26. Claire Naiditch & Radu Vranceanu, 2009. "Migratory Equilibria with Invested Remittances," Université Paris1 Panthéon-Sorbonne (Post-Print and Working Papers) halshs-00376472, HAL.
  27. Epstein, Gil S. & Hillman, Arye L., 2003. "Unemployed immigrants and voter sentiment in the welfare state," Journal of Public Economics, Elsevier, vol. 87(7-8), pages 1641-1655, August.
  28. repec:dgr:uvatin:20050030 is not listed on IDEAS
  29. David Card & Christian Dustmann & Ian Preston, 2005. "Understanding attitudes to immigration: The migration and minority module of the first European Social Survey," CReAM Discussion Paper Series 0503, Centre for Research and Analysis of Migration (CReAM), Department of Economics, University College London.
  30. Rapoport, Hillel & Docquier, Frederic, 2006. "The Economics of Migrants' Remittances," Handbook on the Economics of Giving, Reciprocity and Altruism, Elsevier.
  31. Ralph Chami & Connel Fullenkamp & Samir Jahjah, 2005. "Are Immigrant Remittance Flows a Source of Capital for Development?," IMF Staff Papers, Palgrave Macmillan, vol. 52(1), pages 55-81, April.
  32. Lucas, Robert E B, 1985. "Mines and Migrants in South Africa," American Economic Review, American Economic Association, vol. 75(5), pages 1094-1108, December.
  33. George J. Borjas, 1998. "Immigration and Welfare Magnets," NBER Working Papers 6813, National Bureau of Economic Research, Inc.
  34. Nannestad, Peter, 2009. "Unproductive immigrants: A socially optimal policy for rational egalitarians," European Journal of Political Economy, Elsevier, vol. 25(4), pages 562-566, December.
  35. Bilin Neyapti & Kivilcim Metin-Ozcan & Osman Tuncay Aydas, 2004. "Determinants of Workers Remittances : The Case of Turkey," Departmental Working Papers 0405, Bilkent University, Department of Economics.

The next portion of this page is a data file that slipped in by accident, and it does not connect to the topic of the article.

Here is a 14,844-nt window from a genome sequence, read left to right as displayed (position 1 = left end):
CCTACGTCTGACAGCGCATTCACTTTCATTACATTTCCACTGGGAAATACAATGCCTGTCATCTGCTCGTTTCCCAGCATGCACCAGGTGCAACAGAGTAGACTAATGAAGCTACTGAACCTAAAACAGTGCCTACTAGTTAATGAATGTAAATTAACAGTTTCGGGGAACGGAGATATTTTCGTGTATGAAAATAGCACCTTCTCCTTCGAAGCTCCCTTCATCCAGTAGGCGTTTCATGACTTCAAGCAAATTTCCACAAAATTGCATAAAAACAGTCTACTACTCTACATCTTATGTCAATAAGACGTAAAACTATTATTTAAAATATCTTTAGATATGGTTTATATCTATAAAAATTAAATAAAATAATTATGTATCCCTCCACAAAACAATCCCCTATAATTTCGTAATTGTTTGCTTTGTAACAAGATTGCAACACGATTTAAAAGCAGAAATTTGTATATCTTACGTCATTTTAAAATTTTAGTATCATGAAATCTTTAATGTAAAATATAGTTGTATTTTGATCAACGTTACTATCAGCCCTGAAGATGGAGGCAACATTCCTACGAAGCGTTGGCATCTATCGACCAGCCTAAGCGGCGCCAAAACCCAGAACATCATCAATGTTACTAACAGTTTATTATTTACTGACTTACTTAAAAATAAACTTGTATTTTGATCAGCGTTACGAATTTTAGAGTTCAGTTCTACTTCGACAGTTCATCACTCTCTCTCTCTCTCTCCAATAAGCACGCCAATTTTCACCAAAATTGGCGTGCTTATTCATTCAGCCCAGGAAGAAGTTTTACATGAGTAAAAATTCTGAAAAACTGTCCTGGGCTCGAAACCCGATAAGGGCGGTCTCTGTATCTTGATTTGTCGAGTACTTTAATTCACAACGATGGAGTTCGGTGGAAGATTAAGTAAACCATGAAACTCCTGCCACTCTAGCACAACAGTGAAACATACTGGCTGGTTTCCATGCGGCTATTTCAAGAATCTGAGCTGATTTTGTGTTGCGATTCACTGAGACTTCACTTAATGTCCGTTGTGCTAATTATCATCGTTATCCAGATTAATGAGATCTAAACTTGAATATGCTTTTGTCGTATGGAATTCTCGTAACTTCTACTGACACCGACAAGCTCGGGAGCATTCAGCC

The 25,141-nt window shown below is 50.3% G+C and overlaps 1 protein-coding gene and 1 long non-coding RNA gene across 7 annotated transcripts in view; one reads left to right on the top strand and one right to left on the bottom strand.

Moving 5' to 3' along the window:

36. Epstein, Gil S & Hillman, Arye L & Ursprung, Heinrich W, 1999. "The King Never Emigrates," Review of Development Economics, Wiley Blackwell, vol. 3(2), pages 107-21, June.
  37. Ali Mansoor & Bryce Quillin, 2007. "Migration and Remittances : Eastern Europe and the Former Soviet Union," World Bank Publications, The World Bank, number 6920.
Full references (including those not matched with items on IDEAS)

This item is not listed on Wikipedia, on a reading list or among the top items on IDEAS.

When requesting a correction, please mention this item's handle: RePEc:eee:poleco:v:26:y:2010:i:4:p:454-474. See general information about how to correct material in RePEc.

For technical questions regarding this item, or to correct its authors, title, abstract, bibliographic or download information, contact: (Zhang, Lei)

If you have authored this item and are not yet registered with RePEc, we encourage you to do it here. This allows to link your profile to this item. It also allows you to accept potential citations to this item that we are uncertain about.

If references are entirely missing, you can add them using this form.

If the full references list an item that is present in RePEc, but the system did not link to it, you can help with this form.

If you know of missing items citing this one, you can help us creating those links by adding the relevant references in the same way as above, for each refering item. If you are a registered author of this item, you may also want to check the "citations" tab in your profile, as there may be some citations waiting for confirmation.

Please note that corrections may take a couple of weeks to filter through the various RePEc services.

This information is provided to you by IDEAS at the Research Division of the Federal Reserve Bank of St. Louis using RePEc data.